Balloting in 2020 shapes debate over CT voting laws

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Democrats have some strategic decisions to make as they advance Constitutional amendments for early voting and expanded mail-in balloting measures, the top goals this year for the majority on the legislature’s Government Administration and Elections Committee.

They will also consider legislation to allow ex-convicts on parole to vote. Another bill would remove prison populations from being counted as residents in state House and Senate districts, finally including inmates as residents of their hometowns, in a bill that could shift district boundaries where prisons are located.

Republicans have proposed several bills reflecting the party’s national goals, which the election watchdog Common Cause says are attempts to make it more difficult for voters to cast ballots.

The GOP proposals include ending the state’s Election Day registration law; and requiring photo ID for all voters; limiting the counting of absentee ballots to Election Day only.

Separately, Republicans have proposed allowing the apportionment of the state’s seven electoral votes around the five congressional districts, ending Connecticut’s winner-take-all law and withdrawing the state from the growing National Popular Vote compact effort to eventually sidestep the Electoral College.

With Democratic majorities of 97-54 in the House and 24-12 in the Senate, those Republican bills are likely to die from legislative neglect.

“Access to voting is something we’re going to pay attention to,” said state Rep. Dan Fox, D-Stamford, co-chairman of the GAE Committee, which was presented with about 180 bills that leaders of the panel are culling through to see what gets a public hearing and what gets thrown out in this pandemic-hindered legislative session.

Which path to take

Obstacles to early voting and mail-in balloting are in the state Constitution, so voters would have to approve amendment to end them. Democrats could advance a Constitutional amendment on early voting, but probably not an expanded mail-in question, onto the 2022 statewide ballot. To land on the ballot to amend the state Constitution, a question must either receive 75 percent approval from both chambers, or a simple 50 percent majority from two separate legislatures.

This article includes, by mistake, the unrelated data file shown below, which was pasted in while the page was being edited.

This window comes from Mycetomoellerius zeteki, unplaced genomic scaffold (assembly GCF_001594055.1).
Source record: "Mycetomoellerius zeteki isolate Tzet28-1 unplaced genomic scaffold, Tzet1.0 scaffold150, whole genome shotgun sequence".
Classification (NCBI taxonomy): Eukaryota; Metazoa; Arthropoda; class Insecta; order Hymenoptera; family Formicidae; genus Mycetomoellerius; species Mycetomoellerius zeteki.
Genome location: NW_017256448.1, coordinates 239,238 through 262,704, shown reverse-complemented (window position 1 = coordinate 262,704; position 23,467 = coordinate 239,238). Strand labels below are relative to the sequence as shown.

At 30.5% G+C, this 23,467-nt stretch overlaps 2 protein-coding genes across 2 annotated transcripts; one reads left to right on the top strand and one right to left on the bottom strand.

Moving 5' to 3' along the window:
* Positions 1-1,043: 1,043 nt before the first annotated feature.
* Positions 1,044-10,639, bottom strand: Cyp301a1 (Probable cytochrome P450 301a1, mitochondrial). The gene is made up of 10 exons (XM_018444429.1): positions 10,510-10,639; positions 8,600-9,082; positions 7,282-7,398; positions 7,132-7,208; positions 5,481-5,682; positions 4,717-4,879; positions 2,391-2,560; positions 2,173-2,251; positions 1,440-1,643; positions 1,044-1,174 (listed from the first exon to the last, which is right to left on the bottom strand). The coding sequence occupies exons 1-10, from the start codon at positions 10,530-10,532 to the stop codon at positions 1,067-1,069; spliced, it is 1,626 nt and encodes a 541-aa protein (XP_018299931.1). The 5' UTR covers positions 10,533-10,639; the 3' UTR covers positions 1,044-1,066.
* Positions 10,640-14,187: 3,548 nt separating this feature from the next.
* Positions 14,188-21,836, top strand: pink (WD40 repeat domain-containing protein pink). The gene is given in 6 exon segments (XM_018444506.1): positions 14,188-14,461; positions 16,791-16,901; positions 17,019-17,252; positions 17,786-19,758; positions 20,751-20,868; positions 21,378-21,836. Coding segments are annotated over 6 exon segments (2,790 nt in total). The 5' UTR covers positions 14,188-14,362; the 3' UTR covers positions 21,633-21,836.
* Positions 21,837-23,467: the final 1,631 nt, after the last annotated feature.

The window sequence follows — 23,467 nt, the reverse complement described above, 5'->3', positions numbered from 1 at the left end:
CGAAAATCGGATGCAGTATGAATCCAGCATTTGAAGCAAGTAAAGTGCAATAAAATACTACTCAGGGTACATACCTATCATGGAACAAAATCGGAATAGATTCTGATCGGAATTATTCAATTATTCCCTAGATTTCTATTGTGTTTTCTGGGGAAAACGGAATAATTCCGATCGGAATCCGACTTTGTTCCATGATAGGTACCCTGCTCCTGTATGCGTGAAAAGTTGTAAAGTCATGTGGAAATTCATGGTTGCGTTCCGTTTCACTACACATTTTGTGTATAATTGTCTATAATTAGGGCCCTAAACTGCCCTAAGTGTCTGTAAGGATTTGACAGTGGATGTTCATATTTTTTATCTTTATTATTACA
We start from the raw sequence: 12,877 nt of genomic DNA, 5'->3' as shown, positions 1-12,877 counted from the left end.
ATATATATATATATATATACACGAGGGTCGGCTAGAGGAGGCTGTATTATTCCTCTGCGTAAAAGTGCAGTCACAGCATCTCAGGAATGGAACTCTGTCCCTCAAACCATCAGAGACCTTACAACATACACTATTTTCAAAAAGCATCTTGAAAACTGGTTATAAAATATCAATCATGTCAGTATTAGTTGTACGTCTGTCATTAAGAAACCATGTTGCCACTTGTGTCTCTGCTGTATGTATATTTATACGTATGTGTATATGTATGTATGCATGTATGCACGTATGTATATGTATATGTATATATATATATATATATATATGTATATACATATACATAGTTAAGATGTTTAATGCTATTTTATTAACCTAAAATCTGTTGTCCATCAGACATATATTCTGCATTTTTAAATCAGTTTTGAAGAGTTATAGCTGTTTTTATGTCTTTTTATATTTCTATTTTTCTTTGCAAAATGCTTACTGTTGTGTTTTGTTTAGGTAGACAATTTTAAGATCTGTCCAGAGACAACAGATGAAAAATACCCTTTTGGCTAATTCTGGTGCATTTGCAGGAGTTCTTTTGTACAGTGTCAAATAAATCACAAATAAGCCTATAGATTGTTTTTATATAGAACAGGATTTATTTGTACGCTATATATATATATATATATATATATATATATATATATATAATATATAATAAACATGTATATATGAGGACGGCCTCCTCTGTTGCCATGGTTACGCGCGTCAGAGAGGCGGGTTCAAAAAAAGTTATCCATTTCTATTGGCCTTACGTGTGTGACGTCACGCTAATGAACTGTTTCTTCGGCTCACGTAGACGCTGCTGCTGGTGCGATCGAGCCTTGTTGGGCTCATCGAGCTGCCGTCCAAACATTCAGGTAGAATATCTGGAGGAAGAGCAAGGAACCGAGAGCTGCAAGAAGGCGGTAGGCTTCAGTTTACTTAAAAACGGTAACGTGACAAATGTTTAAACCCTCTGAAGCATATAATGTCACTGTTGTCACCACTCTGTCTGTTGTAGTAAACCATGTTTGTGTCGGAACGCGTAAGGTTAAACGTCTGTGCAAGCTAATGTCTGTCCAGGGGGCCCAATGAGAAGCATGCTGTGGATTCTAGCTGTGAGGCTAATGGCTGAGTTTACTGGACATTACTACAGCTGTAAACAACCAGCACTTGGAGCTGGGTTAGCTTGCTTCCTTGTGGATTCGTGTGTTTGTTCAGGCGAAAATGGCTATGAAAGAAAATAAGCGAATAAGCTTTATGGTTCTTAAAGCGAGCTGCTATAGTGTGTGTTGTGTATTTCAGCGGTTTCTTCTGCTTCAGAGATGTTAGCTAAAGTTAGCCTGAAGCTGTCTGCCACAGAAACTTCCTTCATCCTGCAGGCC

The early voting measure was approved previously, so it could get onto the 2022 ballot with a simple majority, which Democrats will easily muster. But they would need Republican support to reach the 75 percent ended for the expanded mail-in ballot measure — basically, a plan to allow absentee voting for any reason, as Connecticut did under emergency conditions in 2020.

If they can’t win the 75 percent for absentee voting, they could start the process over again for a unified Constitutional question that would likely go on the ballot in 2024. Or they could run the two measures separately with a goal of having Constitutional questions on voting in both 2022 and 2024.

“No issue generates more calls to my office than early voting,” said Secretary of the State Denise Merrill. “In today’s busy, modern world, voters want the flexibility of being able to vote early in person. Connecticut is far behind the rest of the country in allowing this convenient, secure method of voting.”

“After the success of temporarily expanding access to absentee ballots to every voter in the 2020 election, Connecticut voters are saying loud and clear that they want that option in every election going forward,” Merrill said in a recent statement. “No voter should ever have to choose between their health and their right to vote. Allowing voters the option to vote by absentee ballot without needing an excuse will ensure that no Connecticut voter is put in that position again.”